Hillwalkers and estate managers are being asked to join the battle to save a host of fragile and virtually unknown plants that are clinging to a precarious existence on Scotland’s mountains.
These rare native plants, some of which thrive only at the highest altitude and under snow patches that rarely melt, have been here for thousands of years.
From upland mires and springs to the plateaux of the Cairngorms, these arctic alpine flora have adapted to survive in the harshest of conditions.
However, a significant number of species are now at risk of extinction, faced with increasing challenges posed by climate change and man’s impact on the landscape.
Now, in an effort to reverse their fortunes, Scottish conservationists are calling for help to safeguard these montane specialist plants for future generations.
Many altitudinous species are delicate and slow-growing. This makes them particularly vulnerable to global warming, pollution, muirburn – the practice of burning off old growth on a heather moor to encourage new growth – and heavy grazing by animals.
Conservation charity Plantlife has produced a new guide offering advice on protecting the unique habitat.
Deborah Long, head of Plantlife Scotland, said: “These high altitude Scottish specialist plants are part of our mountain heritage.
“With climate change they need, more than ever, the sort of land management that creates and maintains a habitat where they can survive and thrive.
“What they actually need most is a kind of benign neglect, where there is no burning and a bit of grazing.”
She added: “As the climate changes and becomes less predictable, with drier spells and warmer winters, these plants have nowhere left to grow. They are already at the tops of our mountains.”
Walkers are being urged to keep to marked pathways to avoid unwittingly trampling on snow-bed mosses, lichens and other vegetation, and destroying crumbling ground.
Helen Todd, campaigns and policy manager for outdoor charity Ramblers Scotland, said: “Walking in Scotland’s world-famous upland landscapes and enjoying the views from up high is one of life’s great pleasures. It is hugely beneficial to our health and well-being, and walkers also contribute towards supporting rural economies.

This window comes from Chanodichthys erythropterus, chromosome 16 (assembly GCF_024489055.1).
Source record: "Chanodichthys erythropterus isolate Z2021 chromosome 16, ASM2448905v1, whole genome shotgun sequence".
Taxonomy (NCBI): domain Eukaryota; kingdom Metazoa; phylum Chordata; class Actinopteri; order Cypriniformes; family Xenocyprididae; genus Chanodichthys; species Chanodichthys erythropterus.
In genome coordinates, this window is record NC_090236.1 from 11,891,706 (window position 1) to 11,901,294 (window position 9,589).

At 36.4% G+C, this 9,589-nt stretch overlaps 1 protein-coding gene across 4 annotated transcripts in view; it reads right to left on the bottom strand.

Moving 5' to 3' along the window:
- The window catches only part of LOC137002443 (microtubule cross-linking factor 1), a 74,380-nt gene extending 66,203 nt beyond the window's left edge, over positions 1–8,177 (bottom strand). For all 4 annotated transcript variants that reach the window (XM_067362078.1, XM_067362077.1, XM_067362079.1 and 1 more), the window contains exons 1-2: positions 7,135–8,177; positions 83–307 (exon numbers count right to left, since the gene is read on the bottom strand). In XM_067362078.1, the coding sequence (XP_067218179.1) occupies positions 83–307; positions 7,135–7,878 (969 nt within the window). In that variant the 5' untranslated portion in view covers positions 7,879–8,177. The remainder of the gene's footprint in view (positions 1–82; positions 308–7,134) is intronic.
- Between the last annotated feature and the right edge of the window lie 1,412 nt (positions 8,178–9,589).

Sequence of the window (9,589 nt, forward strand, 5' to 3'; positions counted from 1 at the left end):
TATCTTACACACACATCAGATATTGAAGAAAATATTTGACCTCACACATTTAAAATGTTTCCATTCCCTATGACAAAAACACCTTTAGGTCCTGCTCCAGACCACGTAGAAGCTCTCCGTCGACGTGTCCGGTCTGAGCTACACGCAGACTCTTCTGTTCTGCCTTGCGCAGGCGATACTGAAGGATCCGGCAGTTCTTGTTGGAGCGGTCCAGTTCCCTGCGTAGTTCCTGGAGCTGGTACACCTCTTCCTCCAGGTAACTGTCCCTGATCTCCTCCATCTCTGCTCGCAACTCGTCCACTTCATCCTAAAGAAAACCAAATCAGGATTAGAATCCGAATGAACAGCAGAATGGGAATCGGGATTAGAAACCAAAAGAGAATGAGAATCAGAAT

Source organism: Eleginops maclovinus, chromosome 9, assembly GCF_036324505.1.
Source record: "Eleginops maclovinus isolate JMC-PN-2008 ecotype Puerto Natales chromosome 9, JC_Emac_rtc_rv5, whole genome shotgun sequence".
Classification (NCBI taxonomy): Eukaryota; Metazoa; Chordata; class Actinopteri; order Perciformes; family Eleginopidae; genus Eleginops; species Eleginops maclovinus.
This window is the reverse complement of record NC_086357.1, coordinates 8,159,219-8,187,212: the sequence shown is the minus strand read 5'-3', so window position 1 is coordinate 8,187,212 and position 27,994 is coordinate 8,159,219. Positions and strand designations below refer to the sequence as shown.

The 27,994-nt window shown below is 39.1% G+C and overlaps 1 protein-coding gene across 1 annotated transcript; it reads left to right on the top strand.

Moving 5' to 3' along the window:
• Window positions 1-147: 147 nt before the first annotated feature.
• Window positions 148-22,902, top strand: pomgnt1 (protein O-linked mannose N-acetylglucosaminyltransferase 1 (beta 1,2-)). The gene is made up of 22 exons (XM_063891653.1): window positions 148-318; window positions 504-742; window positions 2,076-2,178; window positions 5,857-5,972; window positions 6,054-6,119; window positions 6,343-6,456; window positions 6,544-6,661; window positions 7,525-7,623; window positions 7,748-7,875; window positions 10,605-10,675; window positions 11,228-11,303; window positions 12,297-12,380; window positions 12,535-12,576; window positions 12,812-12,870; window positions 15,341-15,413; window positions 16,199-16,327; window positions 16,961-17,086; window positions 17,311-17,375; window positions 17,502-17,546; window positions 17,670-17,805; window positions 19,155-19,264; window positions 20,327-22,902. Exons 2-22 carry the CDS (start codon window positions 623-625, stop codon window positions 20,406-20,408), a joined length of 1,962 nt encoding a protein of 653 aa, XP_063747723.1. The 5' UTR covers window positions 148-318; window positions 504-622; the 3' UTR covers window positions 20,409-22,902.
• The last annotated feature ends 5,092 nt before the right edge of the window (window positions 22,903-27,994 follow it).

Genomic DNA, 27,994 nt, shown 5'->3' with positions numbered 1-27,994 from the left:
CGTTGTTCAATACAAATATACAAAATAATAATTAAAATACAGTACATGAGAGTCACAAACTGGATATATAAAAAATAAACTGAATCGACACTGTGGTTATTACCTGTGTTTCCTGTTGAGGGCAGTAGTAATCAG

“However, with Scottish access rights come responsibilities, and walkers are aware that we shouldn’t cause damage to the very countryside we enjoy.
“Requests to keep to paths when passing through fragile habitat should be followed.”
She also highlighted the need for land managers to provide clear advice to walkers – including giving reasons – in order to ensure everyone understands why they are being asked to amend their behaviour.
“This is crucial for gaining the support and compliance of the general public,” she added.
Estate managers are also being asked to end the traditional practice of burning off old growth on heather moors at the highest altitude to avoid destroying the vulnerable plants.
The report also recommends limiting grazing to “natural” levels, as concentrated feeding by deer and sheep can create large expanses of barren ground that are more susceptible to erosion.
A Scottish Gamekeepers Association spokesman said: “Rotational muirburn, in accordance with the Muirburn Code, is rarely undertaken at the very highest altitudes, and we understand some grouse moors in the Scottish Borders are already working with Plantlife to benefit plants such as juniper.
“Restricting deer or sheep to natural levels would require guidance on what the group understands as being ‘natural’.
“However, moors and deer areas have been shown to support a wide array of flora and fauna, and land managers are amenable to working in ways as to enhance the biodiversity of the ground.”